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Use pleasant fall weather for landscape bed work
If I didn’t know better, I would swear that Mother Nature is teasing us.
This past weekend was glorious in my south Mississippi garden, especially in the humidity department. I don’t know the last time the humidity was 40 percent at the end of August and the heat index was below the temperature of the surface of the sun.
Like many other home gardeners, this break from the oppressive summer heat got me back out into the landscape to do some chores that needed to be done.
Today, I’m not writing about the great fall color we all want to plant in the coming weeks but about getting the landscape ready for the fall. There’ll be plenty of time later to write and talk about pansies, violas, snapdragons and the other great fall bedding plants.
The one big chore I had to do this weekend was to clean up a planting bed that had gotten away from me. I’ll be honest: There are times when my landscape reminds me of the shoemaker whose kids run around barefooted. It happens.
I don’t recall whether I forgot to treat the bed for weeds or the preemergence herbicide just ran out, but this bed was full of two of my landscape nemeses: chamber bitter and dove weed. I’m not alone in battling these weeds in gardens and landscapes because they are tough to control, even in the best of times.
One of the biggest mistakes we make is trying to treat the problem we see -- the growing weed -- because it’s easy.
Like other home gardeners, I find myself asking, “Now where is that weed killer?” That may work in the beginning of the summer, but by this time of year, those pesky weeds had already done their damage. They have produced about a bazillion seeds -- also called by the fancy term “seed bank” -- that will be causing me problems next year.
But this weekend, I couldn’t take it anymore and resorted to extreme measures, sort of. I removed the overgrowth of weeds, which is standard procedure, but then I used my flat spade to slice out the mulch and about 2 inches of garden soil. I was careful not to dig too far down into the soil. I hope this removed a majority of the seed bank.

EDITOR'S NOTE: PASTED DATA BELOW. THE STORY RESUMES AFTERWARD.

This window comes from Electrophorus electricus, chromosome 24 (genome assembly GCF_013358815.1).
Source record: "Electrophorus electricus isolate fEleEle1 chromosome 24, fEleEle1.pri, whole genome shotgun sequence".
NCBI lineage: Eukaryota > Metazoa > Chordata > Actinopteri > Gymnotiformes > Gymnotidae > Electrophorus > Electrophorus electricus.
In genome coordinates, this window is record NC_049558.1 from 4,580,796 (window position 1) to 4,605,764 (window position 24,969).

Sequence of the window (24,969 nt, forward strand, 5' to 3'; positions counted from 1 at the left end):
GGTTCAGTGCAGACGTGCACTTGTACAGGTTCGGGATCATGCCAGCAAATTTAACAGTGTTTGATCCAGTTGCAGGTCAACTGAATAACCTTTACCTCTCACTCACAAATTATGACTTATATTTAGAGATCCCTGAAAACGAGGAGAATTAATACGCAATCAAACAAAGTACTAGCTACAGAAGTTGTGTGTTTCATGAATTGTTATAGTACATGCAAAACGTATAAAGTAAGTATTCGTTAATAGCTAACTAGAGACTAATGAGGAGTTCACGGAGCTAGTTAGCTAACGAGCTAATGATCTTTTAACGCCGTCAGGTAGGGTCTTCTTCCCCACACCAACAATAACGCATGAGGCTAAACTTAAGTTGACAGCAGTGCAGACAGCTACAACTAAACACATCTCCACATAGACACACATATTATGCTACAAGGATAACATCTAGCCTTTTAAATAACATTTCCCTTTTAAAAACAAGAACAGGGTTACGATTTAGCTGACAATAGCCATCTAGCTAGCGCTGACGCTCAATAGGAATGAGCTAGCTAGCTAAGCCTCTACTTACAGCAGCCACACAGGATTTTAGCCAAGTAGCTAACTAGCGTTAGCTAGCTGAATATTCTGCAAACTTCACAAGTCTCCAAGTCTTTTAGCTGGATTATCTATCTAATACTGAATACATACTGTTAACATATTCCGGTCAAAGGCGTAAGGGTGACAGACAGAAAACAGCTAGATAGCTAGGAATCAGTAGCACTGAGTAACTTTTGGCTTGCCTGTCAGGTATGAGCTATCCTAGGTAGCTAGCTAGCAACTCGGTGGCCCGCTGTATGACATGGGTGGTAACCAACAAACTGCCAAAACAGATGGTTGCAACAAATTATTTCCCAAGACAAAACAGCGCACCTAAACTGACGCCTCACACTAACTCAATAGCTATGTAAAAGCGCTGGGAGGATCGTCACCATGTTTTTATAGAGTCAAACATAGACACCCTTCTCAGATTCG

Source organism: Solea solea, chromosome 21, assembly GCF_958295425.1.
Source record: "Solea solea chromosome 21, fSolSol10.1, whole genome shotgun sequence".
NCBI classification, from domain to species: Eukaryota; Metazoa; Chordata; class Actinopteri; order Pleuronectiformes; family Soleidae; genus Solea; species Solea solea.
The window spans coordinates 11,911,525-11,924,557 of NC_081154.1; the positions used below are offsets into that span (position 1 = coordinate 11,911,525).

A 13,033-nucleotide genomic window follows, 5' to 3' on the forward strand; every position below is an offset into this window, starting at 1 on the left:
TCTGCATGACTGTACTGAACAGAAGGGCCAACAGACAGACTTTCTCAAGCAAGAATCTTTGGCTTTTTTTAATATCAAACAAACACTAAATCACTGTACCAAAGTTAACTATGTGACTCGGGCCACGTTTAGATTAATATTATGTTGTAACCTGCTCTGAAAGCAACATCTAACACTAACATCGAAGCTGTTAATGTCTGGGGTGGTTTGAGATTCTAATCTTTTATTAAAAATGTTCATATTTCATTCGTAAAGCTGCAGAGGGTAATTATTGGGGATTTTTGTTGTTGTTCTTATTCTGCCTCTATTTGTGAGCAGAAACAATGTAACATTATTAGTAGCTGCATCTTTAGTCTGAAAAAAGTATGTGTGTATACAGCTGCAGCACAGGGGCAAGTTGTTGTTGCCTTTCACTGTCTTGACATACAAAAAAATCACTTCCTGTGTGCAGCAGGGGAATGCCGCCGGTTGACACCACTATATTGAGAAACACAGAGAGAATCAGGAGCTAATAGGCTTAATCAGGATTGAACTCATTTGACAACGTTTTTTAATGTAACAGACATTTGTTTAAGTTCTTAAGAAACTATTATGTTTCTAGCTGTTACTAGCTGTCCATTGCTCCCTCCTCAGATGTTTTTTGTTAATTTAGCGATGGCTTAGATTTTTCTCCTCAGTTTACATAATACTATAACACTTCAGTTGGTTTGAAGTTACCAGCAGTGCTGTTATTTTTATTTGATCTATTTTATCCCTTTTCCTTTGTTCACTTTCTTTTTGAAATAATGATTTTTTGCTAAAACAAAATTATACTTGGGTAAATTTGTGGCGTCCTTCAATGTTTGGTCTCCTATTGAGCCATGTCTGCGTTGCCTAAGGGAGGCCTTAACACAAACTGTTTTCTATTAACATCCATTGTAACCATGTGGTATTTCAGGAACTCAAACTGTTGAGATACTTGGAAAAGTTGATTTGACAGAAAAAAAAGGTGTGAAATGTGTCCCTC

To finish off the job, I applied a fresh, new layer of mulch. I used an organic mulch product I haven’t tried before: ground bark with a brown coloring that is supposed to keep its color for 12 months. We’ll see.
Organic mulches are great in helping conserve moisture in the soil and keep soil temperatures lower in the summer and higher in the winter. They also break down and help build better soil. Since they decompose, organic mulches must be replenished every year or two. Classic organic mulches include pine straw and bark.
I use bagged mulches because they’re convenient. I look for what’s on sale, so I’m always applying different mulches. I advocate that everyone use the organic mulch of his or her choice. If you’re fortunate to have lots of trees in your yard or neighborhood, shredded leaves make a great mulch and, except for some labor, they’re free.
So, taking a look at the weather forecast through the next week, I’m predicting a better than 90 percent chance of gardening. My advice is to take advantage of it.